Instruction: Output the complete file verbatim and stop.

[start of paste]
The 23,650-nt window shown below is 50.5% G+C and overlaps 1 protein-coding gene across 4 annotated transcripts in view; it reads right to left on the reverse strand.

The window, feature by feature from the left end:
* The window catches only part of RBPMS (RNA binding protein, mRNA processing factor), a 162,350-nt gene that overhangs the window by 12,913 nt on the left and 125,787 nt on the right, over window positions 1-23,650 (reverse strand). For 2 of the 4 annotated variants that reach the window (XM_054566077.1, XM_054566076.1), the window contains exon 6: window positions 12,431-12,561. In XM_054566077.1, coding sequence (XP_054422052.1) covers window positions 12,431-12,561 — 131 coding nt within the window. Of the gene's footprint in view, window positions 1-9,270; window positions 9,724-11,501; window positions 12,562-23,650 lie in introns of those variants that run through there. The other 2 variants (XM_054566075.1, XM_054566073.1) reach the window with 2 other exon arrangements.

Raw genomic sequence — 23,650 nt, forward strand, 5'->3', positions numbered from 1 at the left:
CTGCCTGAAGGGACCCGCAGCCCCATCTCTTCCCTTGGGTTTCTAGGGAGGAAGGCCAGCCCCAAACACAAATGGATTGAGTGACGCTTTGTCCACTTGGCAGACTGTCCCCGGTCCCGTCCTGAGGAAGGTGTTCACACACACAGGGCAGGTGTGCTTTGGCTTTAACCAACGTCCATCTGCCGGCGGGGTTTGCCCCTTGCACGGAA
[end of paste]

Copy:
The 23,650-nt window shown below is 50.5% G+C and overlaps 1 protein-coding gene across 4 annotated transcripts in view; it reads right to left on the reverse strand.

The window, feature by feature from the left end:
* The window catches only part of RBPMS (RNA binding protein, mRNA processing factor), a 162,350-nt gene that overhangs the window by 12,913 nt on the left and 125,787 nt on the right, over window positions 1-23,650 (reverse strand). For 2 of the 4 annotated variants that reach the window (XM_054566077.1, XM_054566076.1), the window contains exon 6: window positions 12,431-12,561. In XM_054566077.1, coding sequence (XP_054422052.1) covers window positions 12,431-12,561 — 131 coding nt within the window. Of the gene's footprint in view, window positions 1-9,270; window positions 9,724-11,501; window positions 12,562-23,650 lie in introns of those variants that run through there. The other 2 variants (XM_054566075.1, XM_054566073.1) reach the window with 2 other exon arrangements.

Raw genomic sequence — 23,650 nt, forward strand, 5'->3', positions numbered from 1 at the left:
CTGCCTGAAGGGACCCGCAGCCCCATCTCTTCCCTTGGGTTTCTAGGGAGGAAGGCCAGCCCCAAACACAAATGGATTGAGTGACGCTTTGTCCACTTGGCAGACTGTCCCCGGTCCCGTCCTGAGGAAGGTGTTCACACACACAGGGCAGGTGTGCTTTGGCTTTAACCAACGTCCATCTGCCGGCGGGGTTTGCCCCTTGCACGGAA